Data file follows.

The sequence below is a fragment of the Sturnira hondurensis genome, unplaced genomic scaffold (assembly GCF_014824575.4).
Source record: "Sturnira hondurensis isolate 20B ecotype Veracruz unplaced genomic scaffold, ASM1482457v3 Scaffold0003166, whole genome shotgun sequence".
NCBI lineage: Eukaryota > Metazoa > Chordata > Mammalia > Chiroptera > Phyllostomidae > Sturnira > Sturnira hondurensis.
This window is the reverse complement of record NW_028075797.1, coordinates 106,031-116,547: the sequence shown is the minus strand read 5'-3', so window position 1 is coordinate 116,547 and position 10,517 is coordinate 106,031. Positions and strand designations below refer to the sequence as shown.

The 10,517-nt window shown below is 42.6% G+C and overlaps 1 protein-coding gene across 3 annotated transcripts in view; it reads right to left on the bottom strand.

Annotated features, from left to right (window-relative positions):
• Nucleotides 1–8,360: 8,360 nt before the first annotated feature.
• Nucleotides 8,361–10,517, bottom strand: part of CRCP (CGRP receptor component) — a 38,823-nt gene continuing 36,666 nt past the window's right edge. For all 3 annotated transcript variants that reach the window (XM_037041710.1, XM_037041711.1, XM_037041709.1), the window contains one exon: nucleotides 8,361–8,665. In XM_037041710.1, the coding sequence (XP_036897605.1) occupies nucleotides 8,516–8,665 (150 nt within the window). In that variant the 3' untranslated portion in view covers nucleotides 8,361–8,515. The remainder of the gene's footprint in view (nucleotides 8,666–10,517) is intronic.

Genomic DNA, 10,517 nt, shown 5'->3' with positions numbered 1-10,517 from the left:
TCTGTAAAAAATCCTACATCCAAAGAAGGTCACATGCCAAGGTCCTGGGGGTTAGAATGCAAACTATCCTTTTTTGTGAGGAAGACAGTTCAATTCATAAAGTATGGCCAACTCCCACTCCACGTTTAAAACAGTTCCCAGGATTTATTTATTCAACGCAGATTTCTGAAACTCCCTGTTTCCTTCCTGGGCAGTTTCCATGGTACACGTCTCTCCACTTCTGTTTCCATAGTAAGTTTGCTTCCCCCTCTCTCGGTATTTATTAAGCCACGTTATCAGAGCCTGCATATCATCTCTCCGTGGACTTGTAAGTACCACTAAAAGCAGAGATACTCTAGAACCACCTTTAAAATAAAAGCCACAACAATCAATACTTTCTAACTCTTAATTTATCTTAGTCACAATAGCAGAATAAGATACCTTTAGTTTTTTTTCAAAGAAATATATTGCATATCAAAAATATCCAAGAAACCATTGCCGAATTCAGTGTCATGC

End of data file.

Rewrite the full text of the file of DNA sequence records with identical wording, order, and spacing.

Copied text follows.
The sequence below is a fragment of the Sturnira hondurensis genome, unplaced genomic scaffold (assembly GCF_014824575.4).
Source record: "Sturnira hondurensis isolate 20B ecotype Veracruz unplaced genomic scaffold, ASM1482457v3 Scaffold0003166, whole genome shotgun sequence".
NCBI lineage: Eukaryota > Metazoa > Chordata > Mammalia > Chiroptera > Phyllostomidae > Sturnira > Sturnira hondurensis.
This window is the reverse complement of record NW_028075797.1, coordinates 106,031-116,547: the sequence shown is the minus strand read 5'-3', so window position 1 is coordinate 116,547 and position 10,517 is coordinate 106,031. Positions and strand designations below refer to the sequence as shown.

The 10,517-nt window shown below is 42.6% G+C and overlaps 1 protein-coding gene across 3 annotated transcripts in view; it reads right to left on the bottom strand.

Annotated features, from left to right (window-relative positions):
• Nucleotides 1–8,360: 8,360 nt before the first annotated feature.
• Nucleotides 8,361–10,517, bottom strand: part of CRCP (CGRP receptor component) — a 38,823-nt gene continuing 36,666 nt past the window's right edge. For all 3 annotated transcript variants that reach the window (XM_037041710.1, XM_037041711.1, XM_037041709.1), the window contains one exon: nucleotides 8,361–8,665. In XM_037041710.1, the coding sequence (XP_036897605.1) occupies nucleotides 8,516–8,665 (150 nt within the window). In that variant the 3' untranslated portion in view covers nucleotides 8,361–8,515. The remainder of the gene's footprint in view (nucleotides 8,666–10,517) is intronic.

Genomic DNA, 10,517 nt, shown 5'->3' with positions numbered 1-10,517 from the left:
TCTGTAAAAAATCCTACATCCAAAGAAGGTCACATGCCAAGGTCCTGGGGGTTAGAATGCAAACTATCCTTTTTTGTGAGGAAGACAGTTCAATTCATAAAGTATGGCCAACTCCCACTCCACGTTTAAAACAGTTCCCAGGATTTATTTATTCAACGCAGATTTCTGAAACTCCCTGTTTCCTTCCTGGGCAGTTTCCATGGTACACGTCTCTCCACTTCTGTTTCCATAGTAAGTTTGCTTCCCCCTCTCTCGGTATTTATTAAGCCACGTTATCAGAGCCTGCATATCATCTCTCCGTGGACTTGTAAGTACCACTAAAAGCAGAGATACTCTAGAACCACCTTTAAAATAAAAGCCACAACAATCAATACTTTCTAACTCTTAATTTATCTTAGTCACAATAGCAGAATAAGATACCTTTAGTTTTTTTTCAAAGAAATATATTGCATATCAAAAATATCCAAGAAACCATTGCCGAATTCAGTGTCATGC